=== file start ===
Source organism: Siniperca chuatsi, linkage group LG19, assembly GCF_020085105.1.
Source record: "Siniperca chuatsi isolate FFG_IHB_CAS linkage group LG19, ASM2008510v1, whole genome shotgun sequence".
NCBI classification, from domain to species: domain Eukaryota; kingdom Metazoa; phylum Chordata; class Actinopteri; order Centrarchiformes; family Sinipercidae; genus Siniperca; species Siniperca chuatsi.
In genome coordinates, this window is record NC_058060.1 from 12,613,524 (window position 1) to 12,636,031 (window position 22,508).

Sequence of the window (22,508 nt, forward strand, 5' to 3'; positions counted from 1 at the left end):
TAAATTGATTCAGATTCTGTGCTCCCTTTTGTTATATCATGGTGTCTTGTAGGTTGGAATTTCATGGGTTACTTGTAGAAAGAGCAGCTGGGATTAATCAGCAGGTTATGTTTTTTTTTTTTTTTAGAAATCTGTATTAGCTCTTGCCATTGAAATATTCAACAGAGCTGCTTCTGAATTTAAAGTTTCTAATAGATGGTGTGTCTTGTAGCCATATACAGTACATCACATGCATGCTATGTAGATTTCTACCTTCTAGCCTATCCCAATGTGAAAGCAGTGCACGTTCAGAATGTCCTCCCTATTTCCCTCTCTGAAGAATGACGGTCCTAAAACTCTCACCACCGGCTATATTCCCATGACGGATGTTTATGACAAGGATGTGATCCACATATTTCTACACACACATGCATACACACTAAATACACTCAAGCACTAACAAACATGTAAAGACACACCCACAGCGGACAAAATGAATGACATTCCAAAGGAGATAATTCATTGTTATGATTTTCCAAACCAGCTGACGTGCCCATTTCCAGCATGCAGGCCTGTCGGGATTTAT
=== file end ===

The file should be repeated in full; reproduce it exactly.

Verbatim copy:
Source organism: Siniperca chuatsi, linkage group LG19, assembly GCF_020085105.1.
Source record: "Siniperca chuatsi isolate FFG_IHB_CAS linkage group LG19, ASM2008510v1, whole genome shotgun sequence".
NCBI classification, from domain to species: domain Eukaryota; kingdom Metazoa; phylum Chordata; class Actinopteri; order Centrarchiformes; family Sinipercidae; genus Siniperca; species Siniperca chuatsi.
In genome coordinates, this window is record NC_058060.1 from 12,613,524 (window position 1) to 12,636,031 (window position 22,508).

Sequence of the window (22,508 nt, forward strand, 5' to 3'; positions counted from 1 at the left end):
TAAATTGATTCAGATTCTGTGCTCCCTTTTGTTATATCATGGTGTCTTGTAGGTTGGAATTTCATGGGTTACTTGTAGAAAGAGCAGCTGGGATTAATCAGCAGGTTATGTTTTTTTTTTTTTTTAGAAATCTGTATTAGCTCTTGCCATTGAAATATTCAACAGAGCTGCTTCTGAATTTAAAGTTTCTAATAGATGGTGTGTCTTGTAGCCATATACAGTACATCACATGCATGCTATGTAGATTTCTACCTTCTAGCCTATCCCAATGTGAAAGCAGTGCACGTTCAGAATGTCCTCCCTATTTCCCTCTCTGAAGAATGACGGTCCTAAAACTCTCACCACCGGCTATATTCCCATGACGGATGTTTATGACAAGGATGTGATCCACATATTTCTACACACACATGCATACACACTAAATACACTCAAGCACTAACAAACATGTAAAGACACACCCACAGCGGACAAAATGAATGACATTCCAAAGGAGATAATTCATTGTTATGATTTTCCAAACCAGCTGACGTGCCCATTTCCAGCATGCAGGCCTGTCGGGATTTAT